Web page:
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Perceived stress mediates the effects of social support on health-related quality of life among men treated for localized prostate cancer.
J Psychosom Res
PUBLISHED: 02-04-2010
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To examine the longitudinal effect of social support on general health-related quality of life (HRQOL) in men treated for localized prostate cancer, and to evaluate the role of perceived stress as a potential mediator of that relationship, in an ethnically and demographically diverse sample.
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Resiliency in the face of disadvantage: do Hispanic cultural characteristics protect health outcomes?
J Pers
PUBLISHED: 09-30-2009
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Hispanics living in the United States may face substantial adversity, given stresses of immigration and acculturation, low incomes, poor educational and occupational opportunities, inadequate access to health care, and exposure to discrimination. Despite these disadvantages, the Hispanic population often shows equal or better health outcomes when compared to non-Hispanic Whites, a trend that has puzzled researchers and has been referred to as the "Hispanic Paradox." Hispanics with non-U.S. nativity also tend to show better health than those born in the United States, although this advantage dissipates with increasing time spent in the United States. The current article discusses the Reserve Capacity Model (L.C. Gallo & K. A. Matthews, 2003) as a potential framework for understanding how psychosocial risk and resilient factors may contribute to health disparities associated with broad sociocultural factors, such as low socioeconomic status or minority ethnicity. In addition, we examine theory concerning features of the Hispanic culture that may enhance resilience (e.g., social resources, familism, religiousness; G. Marin & B. V. Marin, 1991) in the face of adverse circumstances. We summarize some of our recent work that has empirically tested effects of risk and resilient factors in Hispanic health in the contexts of prostate cancer and cardiovascular disease. We conclude by discussing future directions and opportunities for researchers interested in culture-specific resiliency factors in relation to health outcomes.
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Validation of ethnicity in cancer data: which Hispanics are we misclassifying?
J Registry Manag
PUBLISHED: 08-22-2009
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The study of cancer in Hispanics in the United States has been hindered by misclassification of Hispanics as non-Hispanic and by the convenient practice of aggregating the diverse Hispanic subgroups into a general Hispanic category. The Hispanic Origin Identification Algorithm (HOIA) was developed to improve the identification of both the general Hispanic ethnicity and the specific Hispanic subgroup in cancer incidence data. Using an independent study of prostate cancer cases from South Florida as the "gold standard" and the Florida incident cancer registry data, we validated this algorithm and studied the characteristics of those Hispanics whose ethnicity was commonly missed in the cancer registry records. Overall, agreement between the gold standard information (derived from self-report) and HOIA derived ethnicity was 97%. For Hispanic subgroup, among a subset of subjects with known birthplace, the percent agreement was 98%. After HOIA, age-adjusted Hispanic cancer rates reflected an increase of 8% in males and 10% in females. Hispanics born in the United States were 4.6 times more likely to be misclassified as non-Hispanic than foreign-born Hispanics; black Hispanics 2.5 times more than whites; and women 1.3 times more than men. HOIA is a valid and effective tool for improving the accuracy of both general Hispanic ethnicity and Hispanic subgroup data in cancer registries. Improved procedures for identifying and recording ethnicity in health facilities are recommended, particularly focusing on improving the information gathered on Hispanics born in the United States, or who are black or female.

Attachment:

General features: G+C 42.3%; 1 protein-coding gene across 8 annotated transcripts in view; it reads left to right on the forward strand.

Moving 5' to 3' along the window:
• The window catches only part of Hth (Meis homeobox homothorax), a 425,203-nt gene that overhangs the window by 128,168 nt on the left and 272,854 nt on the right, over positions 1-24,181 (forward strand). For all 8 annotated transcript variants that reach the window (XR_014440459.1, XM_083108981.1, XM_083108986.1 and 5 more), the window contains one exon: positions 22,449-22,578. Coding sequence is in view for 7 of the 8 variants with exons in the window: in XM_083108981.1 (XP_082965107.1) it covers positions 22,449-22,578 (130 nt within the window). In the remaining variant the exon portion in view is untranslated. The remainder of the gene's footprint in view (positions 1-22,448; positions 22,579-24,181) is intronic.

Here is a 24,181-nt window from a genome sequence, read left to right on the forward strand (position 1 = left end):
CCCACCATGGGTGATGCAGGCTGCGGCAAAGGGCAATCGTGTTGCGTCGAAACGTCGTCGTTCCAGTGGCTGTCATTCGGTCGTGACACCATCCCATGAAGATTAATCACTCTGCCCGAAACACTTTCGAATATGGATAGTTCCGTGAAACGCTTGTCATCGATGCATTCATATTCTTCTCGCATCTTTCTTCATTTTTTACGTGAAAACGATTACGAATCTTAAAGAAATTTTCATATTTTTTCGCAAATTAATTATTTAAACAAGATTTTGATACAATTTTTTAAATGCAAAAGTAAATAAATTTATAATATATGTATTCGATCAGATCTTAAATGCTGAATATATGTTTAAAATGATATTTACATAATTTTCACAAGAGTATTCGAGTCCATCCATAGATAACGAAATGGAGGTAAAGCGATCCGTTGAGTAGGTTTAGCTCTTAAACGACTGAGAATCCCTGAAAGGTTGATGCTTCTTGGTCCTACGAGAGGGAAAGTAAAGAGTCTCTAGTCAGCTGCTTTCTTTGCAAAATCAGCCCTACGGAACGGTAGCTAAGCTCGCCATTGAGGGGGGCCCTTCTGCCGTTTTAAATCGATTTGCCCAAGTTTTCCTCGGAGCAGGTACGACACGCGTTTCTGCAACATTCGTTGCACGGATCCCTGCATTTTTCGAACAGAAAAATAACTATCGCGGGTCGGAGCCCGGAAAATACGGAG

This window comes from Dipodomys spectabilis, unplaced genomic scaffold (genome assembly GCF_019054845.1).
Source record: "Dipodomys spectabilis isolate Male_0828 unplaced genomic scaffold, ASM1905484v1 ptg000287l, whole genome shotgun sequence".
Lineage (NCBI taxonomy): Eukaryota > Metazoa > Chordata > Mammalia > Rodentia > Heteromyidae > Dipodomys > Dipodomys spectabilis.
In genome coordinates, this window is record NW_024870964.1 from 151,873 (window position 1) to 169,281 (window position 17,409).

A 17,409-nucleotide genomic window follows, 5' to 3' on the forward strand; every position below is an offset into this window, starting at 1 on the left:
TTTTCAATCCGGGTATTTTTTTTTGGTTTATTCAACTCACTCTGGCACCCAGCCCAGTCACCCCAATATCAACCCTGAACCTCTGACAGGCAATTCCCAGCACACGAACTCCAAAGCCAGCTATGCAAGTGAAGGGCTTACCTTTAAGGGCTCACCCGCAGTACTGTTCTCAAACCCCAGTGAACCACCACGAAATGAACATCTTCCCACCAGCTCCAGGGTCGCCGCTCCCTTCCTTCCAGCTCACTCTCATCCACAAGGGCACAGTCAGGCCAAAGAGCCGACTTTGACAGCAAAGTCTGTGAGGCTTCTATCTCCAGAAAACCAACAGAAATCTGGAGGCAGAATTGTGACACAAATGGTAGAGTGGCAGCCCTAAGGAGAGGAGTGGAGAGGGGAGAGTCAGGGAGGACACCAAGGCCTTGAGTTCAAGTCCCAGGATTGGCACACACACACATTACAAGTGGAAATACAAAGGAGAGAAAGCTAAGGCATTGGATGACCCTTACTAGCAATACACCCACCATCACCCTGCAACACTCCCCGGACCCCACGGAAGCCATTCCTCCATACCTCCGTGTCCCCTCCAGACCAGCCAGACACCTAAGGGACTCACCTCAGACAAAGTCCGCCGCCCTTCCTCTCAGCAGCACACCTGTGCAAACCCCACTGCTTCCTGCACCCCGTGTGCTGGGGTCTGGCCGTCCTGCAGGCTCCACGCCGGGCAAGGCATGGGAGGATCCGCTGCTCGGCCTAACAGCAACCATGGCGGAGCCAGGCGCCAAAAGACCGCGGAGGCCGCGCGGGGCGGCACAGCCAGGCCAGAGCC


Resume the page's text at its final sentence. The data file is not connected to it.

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Depression, social support, and beta-adrenergic transcription control in human ovarian cancer.
Brain Behav. Immun.
PUBLISHED: 04-03-2009